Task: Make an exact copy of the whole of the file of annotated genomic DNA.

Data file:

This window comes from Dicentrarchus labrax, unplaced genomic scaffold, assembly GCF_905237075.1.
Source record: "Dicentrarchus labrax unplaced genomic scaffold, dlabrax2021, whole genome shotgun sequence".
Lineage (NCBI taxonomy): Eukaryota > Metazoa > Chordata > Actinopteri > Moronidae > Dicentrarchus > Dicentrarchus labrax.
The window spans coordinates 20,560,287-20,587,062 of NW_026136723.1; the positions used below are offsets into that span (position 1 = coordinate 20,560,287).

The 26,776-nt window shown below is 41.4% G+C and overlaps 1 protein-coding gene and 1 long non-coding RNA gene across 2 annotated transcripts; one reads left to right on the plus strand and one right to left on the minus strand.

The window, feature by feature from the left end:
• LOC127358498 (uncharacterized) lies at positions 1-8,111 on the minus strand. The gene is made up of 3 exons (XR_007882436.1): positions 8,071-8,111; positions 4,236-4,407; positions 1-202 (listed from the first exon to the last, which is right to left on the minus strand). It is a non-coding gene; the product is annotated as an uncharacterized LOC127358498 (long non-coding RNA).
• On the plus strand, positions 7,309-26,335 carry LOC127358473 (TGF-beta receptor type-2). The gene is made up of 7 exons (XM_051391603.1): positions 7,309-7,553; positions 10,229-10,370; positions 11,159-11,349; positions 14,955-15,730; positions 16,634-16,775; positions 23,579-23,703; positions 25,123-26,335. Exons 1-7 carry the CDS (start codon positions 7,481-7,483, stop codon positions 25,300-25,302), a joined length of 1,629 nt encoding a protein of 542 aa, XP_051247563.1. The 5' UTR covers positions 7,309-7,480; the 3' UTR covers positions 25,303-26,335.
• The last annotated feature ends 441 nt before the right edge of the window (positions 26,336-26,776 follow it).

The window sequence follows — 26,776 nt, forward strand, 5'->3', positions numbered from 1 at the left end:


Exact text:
This window comes from Dicentrarchus labrax, unplaced genomic scaffold, assembly GCF_905237075.1.
Source record: "Dicentrarchus labrax unplaced genomic scaffold, dlabrax2021, whole genome shotgun sequence".
Lineage (NCBI taxonomy): Eukaryota > Metazoa > Chordata > Actinopteri > Moronidae > Dicentrarchus > Dicentrarchus labrax.
The window spans coordinates 20,560,287-20,587,062 of NW_026136723.1; the positions used below are offsets into that span (position 1 = coordinate 20,560,287).

The 26,776-nt window shown below is 41.4% G+C and overlaps 1 protein-coding gene and 1 long non-coding RNA gene across 2 annotated transcripts; one reads left to right on the plus strand and one right to left on the minus strand.

The window, feature by feature from the left end:
• LOC127358498 (uncharacterized) lies at positions 1-8,111 on the minus strand. The gene is made up of 3 exons (XR_007882436.1): positions 8,071-8,111; positions 4,236-4,407; positions 1-202 (listed from the first exon to the last, which is right to left on the minus strand). It is a non-coding gene; the product is annotated as an uncharacterized LOC127358498 (long non-coding RNA).
• On the plus strand, positions 7,309-26,335 carry LOC127358473 (TGF-beta receptor type-2). The gene is made up of 7 exons (XM_051391603.1): positions 7,309-7,553; positions 10,229-10,370; positions 11,159-11,349; positions 14,955-15,730; positions 16,634-16,775; positions 23,579-23,703; positions 25,123-26,335. Exons 1-7 carry the CDS (start codon positions 7,481-7,483, stop codon positions 25,300-25,302), a joined length of 1,629 nt encoding a protein of 542 aa, XP_051247563.1. The 5' UTR covers positions 7,309-7,480; the 3' UTR covers positions 25,303-26,335.
• The last annotated feature ends 441 nt before the right edge of the window (positions 26,336-26,776 follow it).

The window sequence follows — 26,776 nt, forward strand, 5'->3', positions numbered from 1 at the left end: